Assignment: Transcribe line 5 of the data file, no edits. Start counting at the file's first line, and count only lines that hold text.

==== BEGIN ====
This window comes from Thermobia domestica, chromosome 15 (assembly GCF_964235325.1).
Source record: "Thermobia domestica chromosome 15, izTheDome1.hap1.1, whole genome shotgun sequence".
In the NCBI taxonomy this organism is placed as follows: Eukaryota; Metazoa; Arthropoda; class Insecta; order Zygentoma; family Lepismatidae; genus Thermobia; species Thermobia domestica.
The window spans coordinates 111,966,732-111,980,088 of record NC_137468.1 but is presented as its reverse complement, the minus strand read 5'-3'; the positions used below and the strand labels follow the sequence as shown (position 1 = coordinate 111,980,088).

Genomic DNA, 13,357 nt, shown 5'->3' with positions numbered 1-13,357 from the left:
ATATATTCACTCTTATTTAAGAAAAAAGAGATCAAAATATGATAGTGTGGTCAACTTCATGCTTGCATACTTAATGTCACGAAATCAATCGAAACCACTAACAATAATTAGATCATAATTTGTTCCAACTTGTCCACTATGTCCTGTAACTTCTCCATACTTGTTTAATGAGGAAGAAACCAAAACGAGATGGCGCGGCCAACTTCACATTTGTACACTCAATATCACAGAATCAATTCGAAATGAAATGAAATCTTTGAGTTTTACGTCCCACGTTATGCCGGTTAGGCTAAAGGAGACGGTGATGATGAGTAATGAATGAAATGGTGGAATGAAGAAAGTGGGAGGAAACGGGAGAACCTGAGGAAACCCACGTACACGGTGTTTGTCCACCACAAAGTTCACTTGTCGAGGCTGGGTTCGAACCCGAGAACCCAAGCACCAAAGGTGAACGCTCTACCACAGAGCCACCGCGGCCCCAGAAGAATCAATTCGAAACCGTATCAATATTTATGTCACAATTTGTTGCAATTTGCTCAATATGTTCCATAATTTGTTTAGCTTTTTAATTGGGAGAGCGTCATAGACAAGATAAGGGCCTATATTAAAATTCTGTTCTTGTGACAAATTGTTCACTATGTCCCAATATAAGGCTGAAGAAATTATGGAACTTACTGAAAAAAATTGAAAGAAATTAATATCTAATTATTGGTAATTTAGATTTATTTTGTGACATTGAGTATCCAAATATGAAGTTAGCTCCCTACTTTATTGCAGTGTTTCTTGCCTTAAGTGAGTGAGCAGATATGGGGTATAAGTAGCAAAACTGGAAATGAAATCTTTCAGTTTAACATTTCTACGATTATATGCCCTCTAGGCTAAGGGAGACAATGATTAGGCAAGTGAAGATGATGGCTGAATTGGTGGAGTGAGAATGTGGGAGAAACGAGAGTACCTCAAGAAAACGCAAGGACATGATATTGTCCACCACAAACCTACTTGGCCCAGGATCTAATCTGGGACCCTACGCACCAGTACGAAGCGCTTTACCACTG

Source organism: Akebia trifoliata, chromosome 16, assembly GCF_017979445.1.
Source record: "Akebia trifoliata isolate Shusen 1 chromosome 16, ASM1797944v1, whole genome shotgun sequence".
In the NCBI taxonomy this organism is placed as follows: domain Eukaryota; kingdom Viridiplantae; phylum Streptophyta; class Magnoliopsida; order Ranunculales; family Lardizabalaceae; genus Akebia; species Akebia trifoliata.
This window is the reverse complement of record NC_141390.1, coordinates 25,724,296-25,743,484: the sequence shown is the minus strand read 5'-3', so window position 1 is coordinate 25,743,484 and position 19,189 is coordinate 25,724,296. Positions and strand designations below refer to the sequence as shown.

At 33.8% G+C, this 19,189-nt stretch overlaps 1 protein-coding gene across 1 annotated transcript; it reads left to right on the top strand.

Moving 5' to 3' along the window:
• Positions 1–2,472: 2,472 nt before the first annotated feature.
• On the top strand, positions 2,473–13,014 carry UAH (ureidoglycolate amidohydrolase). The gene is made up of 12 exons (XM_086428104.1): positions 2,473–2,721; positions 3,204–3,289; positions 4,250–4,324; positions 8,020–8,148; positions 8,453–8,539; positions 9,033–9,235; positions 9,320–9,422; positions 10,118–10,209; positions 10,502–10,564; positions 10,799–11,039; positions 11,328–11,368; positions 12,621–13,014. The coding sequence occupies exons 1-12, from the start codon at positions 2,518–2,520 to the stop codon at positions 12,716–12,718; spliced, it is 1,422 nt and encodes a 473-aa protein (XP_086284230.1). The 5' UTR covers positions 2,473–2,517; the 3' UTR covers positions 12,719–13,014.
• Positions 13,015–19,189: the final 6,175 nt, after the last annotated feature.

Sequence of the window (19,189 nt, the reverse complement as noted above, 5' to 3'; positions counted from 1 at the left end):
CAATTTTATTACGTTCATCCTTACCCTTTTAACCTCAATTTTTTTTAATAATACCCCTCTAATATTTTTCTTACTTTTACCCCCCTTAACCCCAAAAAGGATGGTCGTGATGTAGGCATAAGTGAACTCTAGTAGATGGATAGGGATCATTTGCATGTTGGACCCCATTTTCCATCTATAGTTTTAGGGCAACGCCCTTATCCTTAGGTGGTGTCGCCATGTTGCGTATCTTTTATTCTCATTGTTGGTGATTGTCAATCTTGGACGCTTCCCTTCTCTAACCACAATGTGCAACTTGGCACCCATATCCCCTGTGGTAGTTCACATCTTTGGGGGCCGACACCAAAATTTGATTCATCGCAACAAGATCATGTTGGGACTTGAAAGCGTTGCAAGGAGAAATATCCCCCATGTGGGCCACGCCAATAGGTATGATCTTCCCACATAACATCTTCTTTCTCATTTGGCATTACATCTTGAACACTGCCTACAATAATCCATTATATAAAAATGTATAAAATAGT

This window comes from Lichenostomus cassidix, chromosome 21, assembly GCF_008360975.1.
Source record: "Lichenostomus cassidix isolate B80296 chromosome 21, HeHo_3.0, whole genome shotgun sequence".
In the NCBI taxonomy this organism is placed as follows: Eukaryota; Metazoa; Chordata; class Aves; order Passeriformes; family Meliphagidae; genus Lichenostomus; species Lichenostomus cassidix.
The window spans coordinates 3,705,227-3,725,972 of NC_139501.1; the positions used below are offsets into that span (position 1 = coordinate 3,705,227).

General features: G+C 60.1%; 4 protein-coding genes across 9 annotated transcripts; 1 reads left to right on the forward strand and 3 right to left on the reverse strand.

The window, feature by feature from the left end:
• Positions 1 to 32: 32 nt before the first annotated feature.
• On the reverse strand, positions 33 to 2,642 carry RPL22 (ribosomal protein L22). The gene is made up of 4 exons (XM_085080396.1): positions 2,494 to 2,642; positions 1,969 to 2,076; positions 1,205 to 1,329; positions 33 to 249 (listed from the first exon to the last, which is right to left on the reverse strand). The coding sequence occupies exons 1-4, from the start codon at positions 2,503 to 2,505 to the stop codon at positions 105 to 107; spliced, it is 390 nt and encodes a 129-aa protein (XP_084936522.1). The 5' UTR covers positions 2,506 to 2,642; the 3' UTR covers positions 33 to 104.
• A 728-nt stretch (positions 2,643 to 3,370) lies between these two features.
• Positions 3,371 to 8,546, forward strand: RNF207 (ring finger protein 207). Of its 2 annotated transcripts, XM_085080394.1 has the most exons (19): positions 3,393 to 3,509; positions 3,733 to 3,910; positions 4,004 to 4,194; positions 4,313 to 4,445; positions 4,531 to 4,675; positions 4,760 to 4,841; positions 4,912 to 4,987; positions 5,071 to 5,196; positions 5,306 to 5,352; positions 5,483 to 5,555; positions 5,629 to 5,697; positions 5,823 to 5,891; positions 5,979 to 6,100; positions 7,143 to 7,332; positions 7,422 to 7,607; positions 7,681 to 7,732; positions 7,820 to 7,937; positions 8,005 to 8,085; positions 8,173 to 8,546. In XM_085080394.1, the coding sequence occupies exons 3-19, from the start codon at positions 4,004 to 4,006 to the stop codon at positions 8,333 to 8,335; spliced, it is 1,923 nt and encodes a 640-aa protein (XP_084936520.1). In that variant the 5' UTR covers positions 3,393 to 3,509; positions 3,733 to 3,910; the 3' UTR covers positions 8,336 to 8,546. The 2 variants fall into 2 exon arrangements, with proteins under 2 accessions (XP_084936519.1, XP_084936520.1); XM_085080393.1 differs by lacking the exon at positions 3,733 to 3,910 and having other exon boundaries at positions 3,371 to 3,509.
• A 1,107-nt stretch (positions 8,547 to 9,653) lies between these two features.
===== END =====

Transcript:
Genomic DNA, 13,357 nt, shown 5'->3' with positions numbered 1-13,357 from the left: